Whenever you work in a local environment, you have to deal with a variety of problems. From setting fixed DHCP leases to creating special name server entries. Sometimes it is helpful to have a reflecting name server.
I was confronted with a problem. A hotel has a private wireless network and runs a number of services on it. Those services change depending on events happening at the location and the hotel management doesn’t really have a geek on duty to setup the ip-numbers or dhcp entries. They wanted me to setup an environment that is able to securely connect to any ip-number within their realm and not display errors or warnings due to self signed or not matching certificates.
This is easy I thought – not realizing that something always is much more complicated than it sounds. In my case I soon discovered that one can’t have a valid trusted SSL/TLS for local domains. So simply discovering the server and connecting to it didn’t work – because certificates for “service.local” will not be trusted anymore.
I had two problems now. I had to discover a server and to securely connect to it even though the location, ip-number or name was unknown.
The services in question usually run on a PC, laptop or Raspberry Pi. I changed their configurations so that the units periodically send their currently assigned local ip-number and some information (“Live Video Concert Garden”) info to the hotels main web-site. The guest simply connects to this main website, finds the list of services and connect to it by simply clicking the link. That solved part one. I know had a local ip number, but not a valid certificate.
I found a small little DNS server (written in PHP) on github and changed it so that what ever I ask, it answers my own question. It simply reflects pretty much what I ask back. Cool. I delegated the sub-domain “local.xyhotel.com” to this little DNS server and I was almost ready to rumble.
$ ping firstname.lastname@example.org 64 bytes from 192.168.2.62 (192.168.2.62): icmp_seq=1 ttl=46 time=40 ms 64 bytes from 192.168.2.62 (192.168.2.62): icmp_seq=2 ttl=46 time=38 ms
Cool. It could now get a valid, trusted (wild card) certificate for “local.xyhotel.com”. All that was left to do was to change the dynamically generated links on the main website from the plain ip-address to my echo resolving name server.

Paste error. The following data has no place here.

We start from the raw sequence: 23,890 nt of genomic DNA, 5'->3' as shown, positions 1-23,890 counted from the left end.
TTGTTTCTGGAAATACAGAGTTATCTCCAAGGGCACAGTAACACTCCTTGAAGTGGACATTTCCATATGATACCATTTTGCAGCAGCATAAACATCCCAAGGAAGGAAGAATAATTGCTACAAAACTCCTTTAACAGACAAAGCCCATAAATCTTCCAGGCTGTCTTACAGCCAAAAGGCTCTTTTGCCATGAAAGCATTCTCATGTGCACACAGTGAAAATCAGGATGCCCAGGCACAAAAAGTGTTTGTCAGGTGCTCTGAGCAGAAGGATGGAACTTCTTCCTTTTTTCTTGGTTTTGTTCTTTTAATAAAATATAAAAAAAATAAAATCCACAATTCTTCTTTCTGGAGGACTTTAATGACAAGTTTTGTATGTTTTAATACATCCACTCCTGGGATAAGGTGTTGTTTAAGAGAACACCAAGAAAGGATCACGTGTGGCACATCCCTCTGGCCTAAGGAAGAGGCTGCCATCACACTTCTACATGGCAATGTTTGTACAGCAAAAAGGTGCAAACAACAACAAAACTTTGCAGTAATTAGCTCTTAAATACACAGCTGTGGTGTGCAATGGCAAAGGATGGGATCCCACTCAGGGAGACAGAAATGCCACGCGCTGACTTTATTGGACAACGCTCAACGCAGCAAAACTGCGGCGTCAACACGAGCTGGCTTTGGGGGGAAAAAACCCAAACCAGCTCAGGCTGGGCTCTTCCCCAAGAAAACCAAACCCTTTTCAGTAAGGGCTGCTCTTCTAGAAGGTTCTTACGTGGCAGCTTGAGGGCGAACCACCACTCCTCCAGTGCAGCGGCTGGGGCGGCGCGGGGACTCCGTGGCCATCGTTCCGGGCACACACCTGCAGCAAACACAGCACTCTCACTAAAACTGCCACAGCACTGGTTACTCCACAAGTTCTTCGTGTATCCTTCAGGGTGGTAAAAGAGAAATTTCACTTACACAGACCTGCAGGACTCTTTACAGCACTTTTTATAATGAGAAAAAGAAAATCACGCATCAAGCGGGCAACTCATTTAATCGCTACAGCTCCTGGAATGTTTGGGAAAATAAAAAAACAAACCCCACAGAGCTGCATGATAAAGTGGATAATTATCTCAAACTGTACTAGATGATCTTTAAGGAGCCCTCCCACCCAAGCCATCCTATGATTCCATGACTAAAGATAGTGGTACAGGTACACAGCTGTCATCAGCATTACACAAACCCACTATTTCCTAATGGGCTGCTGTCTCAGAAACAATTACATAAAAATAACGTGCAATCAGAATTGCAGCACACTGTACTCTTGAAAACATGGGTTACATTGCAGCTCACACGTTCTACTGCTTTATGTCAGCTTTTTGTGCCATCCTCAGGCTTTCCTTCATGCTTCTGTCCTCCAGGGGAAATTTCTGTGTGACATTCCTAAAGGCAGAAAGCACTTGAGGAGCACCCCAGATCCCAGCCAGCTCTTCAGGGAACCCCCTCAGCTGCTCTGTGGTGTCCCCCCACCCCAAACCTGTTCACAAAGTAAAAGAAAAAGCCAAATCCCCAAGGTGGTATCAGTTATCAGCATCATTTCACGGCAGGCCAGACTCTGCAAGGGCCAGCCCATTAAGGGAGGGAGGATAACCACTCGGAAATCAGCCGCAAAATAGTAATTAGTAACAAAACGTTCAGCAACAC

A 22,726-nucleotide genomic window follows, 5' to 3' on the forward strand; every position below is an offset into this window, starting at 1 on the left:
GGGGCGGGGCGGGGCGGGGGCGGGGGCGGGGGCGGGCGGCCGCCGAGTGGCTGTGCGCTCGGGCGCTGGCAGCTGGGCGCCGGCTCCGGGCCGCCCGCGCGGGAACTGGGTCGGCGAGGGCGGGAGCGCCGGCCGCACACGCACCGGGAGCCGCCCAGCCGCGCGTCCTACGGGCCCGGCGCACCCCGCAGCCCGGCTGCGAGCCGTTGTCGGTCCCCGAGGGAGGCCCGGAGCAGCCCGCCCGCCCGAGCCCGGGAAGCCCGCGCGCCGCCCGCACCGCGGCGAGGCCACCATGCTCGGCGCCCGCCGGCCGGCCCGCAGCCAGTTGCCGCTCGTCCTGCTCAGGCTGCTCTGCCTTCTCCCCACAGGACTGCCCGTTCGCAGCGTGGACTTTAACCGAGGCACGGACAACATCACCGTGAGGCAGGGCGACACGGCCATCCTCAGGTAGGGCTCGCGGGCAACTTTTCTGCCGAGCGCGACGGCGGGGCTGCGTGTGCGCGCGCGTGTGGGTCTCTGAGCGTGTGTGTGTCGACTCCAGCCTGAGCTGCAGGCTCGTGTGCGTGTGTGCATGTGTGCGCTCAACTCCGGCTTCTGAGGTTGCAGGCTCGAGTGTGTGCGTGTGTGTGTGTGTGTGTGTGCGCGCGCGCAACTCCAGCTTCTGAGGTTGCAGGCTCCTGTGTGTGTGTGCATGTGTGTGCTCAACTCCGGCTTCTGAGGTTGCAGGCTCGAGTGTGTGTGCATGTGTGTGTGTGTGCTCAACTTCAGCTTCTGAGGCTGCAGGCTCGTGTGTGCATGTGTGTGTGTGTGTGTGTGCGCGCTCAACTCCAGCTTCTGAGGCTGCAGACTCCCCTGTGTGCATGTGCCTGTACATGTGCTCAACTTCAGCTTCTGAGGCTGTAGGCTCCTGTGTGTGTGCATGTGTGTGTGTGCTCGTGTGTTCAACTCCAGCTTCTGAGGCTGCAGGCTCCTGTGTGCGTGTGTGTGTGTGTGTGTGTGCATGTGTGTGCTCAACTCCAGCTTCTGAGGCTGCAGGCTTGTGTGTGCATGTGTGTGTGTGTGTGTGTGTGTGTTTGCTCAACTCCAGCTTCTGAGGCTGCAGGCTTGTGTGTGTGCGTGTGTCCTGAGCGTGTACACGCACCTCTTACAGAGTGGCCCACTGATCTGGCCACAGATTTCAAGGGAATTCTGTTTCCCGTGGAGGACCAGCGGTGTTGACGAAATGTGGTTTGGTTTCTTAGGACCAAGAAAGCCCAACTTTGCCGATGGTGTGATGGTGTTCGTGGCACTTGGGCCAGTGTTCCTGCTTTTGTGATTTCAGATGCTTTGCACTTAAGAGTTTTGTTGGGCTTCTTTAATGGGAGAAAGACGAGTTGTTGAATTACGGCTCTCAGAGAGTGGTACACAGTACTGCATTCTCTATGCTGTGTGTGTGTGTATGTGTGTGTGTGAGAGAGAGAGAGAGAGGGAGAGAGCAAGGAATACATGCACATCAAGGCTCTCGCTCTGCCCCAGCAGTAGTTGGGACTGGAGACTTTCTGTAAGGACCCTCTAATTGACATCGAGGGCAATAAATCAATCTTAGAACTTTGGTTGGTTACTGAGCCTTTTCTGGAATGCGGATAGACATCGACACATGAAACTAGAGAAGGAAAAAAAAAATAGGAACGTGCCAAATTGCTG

<a href="https://192.168.2.61/listen">Click to listen to the concert</a>
<a href="https://192-168-2-61.local.xyhotel.com/listen">Click to listen to the concert</a>
the guest’s browser connects and everything worked as expected.
Now – before you ask: The problem as described may have easily been solved with a different approach. I know. But the devices in questions are being used in a lot of the hotel (-chain) locations and are usually simply plugged in by the staff. My solution made it possible that there is no need to configure the devices and that they can be easily accessed by guests with valid SSL/TLS certificates.
And that little PHP dns name server can be used for a variety of services and to solve problems (or inconveniences) during software development or testing. It can easily be extended to provide additional services such as forwarding but I leave this to your imagination.
You can download it here:
This version allows you to reflect IP-numbers as described, but I also added a crude forwarder that allows to resolve other domains into their respective IP numbers as well. Use at your own peril.
Original (non-reflecting) PHP DNS Server on github
About the author:
Michaela Merz is an entrepreneur and first generation hacker. Her career started even before the Internet was available. She invented and developed a number of technologies now considered to be standard in modern web-environments. Among other things, she developed, founded, managed and sold Germany’s third largest Internet Online Service “germany.net” . She is very much active in the Internet business and enjoys “hacking” modern technologies like block chain, IoT and mobile-, voice- and web-based services.